Bank of Uganda has taken over the management of Crane Bank Limited, Emmanuel Tumusiime-Mutebile, governor of the central bank, told journalists at a hastily convened press conference on Thursday.
“Bank of Uganda has effective today, 20th October 2016, taken over the management of Crane Bank Limited,” Mutebile said.
“This action has been taken upon a determination by Bank of Uganda that Crane Bank Limited is a significantly undercapitalised institution as defined by law, poses a systemic risk to the stability of the financial system and that the continuation of Crane Bank’s activities in its current form is detrimental to the interests of depositors.”
The governor said the central bank has appointed a statutory manager of the affairs of Crane Bank Limited, and suspended the bank’s board of directors.
The central bank also relieved Crane Bank’s managing director of his duties. “You are accordingly suspended from your position as acting managing director and you are required to make a formal handover of your responsibilities to the Bank of Uganda Statutory Manager, Mr Edward Katimbo Mugwanya,” a letter from the governor said.
The letter however says that the suspended MD will serve as principal support of the statutory manager.
The bank will remain open and operations will continue normally but under the management and control of Bank of Uganda, Mutebile said.
“Bank of Uganda further reassures the public that it will continue to protect depositor’s interests and maintain the stability of the financial sector.”
There have been recent concerns about the bank’s financial health, growing from reports in September that 70% of its shares had been sold to a South African bank. The bank said the claims were false, but that it was seeking to merge with a “strategic equity investor.”
Suspicions about its precarious financial position were proven today by the Bank of Uganda, which called it a “significantly undercapitalised institution.” Its troubles apparently arose from large non-performing loans on its books, hence the search for an investor to offer more capital. It was the worst performing bank in 2015, registering total losses of Shs3.31 billion – the first time it was registering a loss in 10 years. By contrast, it made a Shs50.64 billion profit in 2014.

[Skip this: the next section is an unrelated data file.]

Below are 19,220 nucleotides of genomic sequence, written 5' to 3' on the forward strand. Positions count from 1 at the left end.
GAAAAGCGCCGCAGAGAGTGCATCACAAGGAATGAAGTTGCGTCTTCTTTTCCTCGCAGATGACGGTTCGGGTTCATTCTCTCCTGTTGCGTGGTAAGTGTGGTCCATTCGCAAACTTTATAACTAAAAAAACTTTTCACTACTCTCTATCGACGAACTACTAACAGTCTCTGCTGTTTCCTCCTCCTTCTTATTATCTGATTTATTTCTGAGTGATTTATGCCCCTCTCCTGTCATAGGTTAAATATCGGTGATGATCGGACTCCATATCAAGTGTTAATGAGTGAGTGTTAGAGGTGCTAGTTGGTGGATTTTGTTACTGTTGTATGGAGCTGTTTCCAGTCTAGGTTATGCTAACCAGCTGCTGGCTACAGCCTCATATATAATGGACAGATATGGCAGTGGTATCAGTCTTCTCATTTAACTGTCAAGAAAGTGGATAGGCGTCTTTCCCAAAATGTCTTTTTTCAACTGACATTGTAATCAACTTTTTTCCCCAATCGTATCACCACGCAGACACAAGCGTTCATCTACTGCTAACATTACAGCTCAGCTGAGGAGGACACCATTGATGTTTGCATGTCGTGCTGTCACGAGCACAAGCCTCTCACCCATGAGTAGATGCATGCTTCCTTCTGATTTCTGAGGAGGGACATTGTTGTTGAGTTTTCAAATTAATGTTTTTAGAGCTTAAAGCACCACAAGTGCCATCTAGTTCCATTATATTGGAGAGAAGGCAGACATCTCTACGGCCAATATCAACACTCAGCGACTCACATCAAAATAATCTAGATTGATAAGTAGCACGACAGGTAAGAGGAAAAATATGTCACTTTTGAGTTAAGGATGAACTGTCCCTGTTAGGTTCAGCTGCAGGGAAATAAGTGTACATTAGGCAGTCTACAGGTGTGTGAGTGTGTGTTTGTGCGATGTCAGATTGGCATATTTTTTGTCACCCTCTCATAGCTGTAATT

The East African newspaper reported recently that ex-Barclays chief executive, Bob Diamond, has agreed in principle with the bank’s shareholders to acquire a strategic stake. Diamond is the founder of Atlas Mara, a financial services group that aims to build a banking empire in sub-Saharan Africa. Crane Bank has not said anything about those negotiations.
Last week, Bank of Uganda was also forced to deny a WhatsApp message advising Crane Bank’s depositors to withdraw their money. Many however pointed out that the statement left out one particularly important reassurance: that Crane Bank is in a sound financial condition.
The last time Bank of Uganda took over the management of a commercial bank was in October 2015 when Imperial Bank was placed under curatorship. This was after Kenya’s central bank suspended operations of its majority shareholder, Imperial Bank Ltd. Kenya, because of “unsafe or unsound business conditions to transact business.”
In March 2016, BoU announced that it had sold Imperial Bank Kenya’s stake to Exim Bank (Tanzania) Ltd., which then took over the bank. Bank of Uganda ended its statutory management in the lender, which then changed its name to Exim Bank (Uganda) Ltd.
And, an interesting piece of history given today’s development, Crane Bank took over National Bank of Commerce after its licence was revoked by Bank of Uganda in September 2012. The central bank initially placed NBC under statutory management; a day later, it said it had cancelled the bank’s licence and told depositors to operate their accounts in Crane Bank.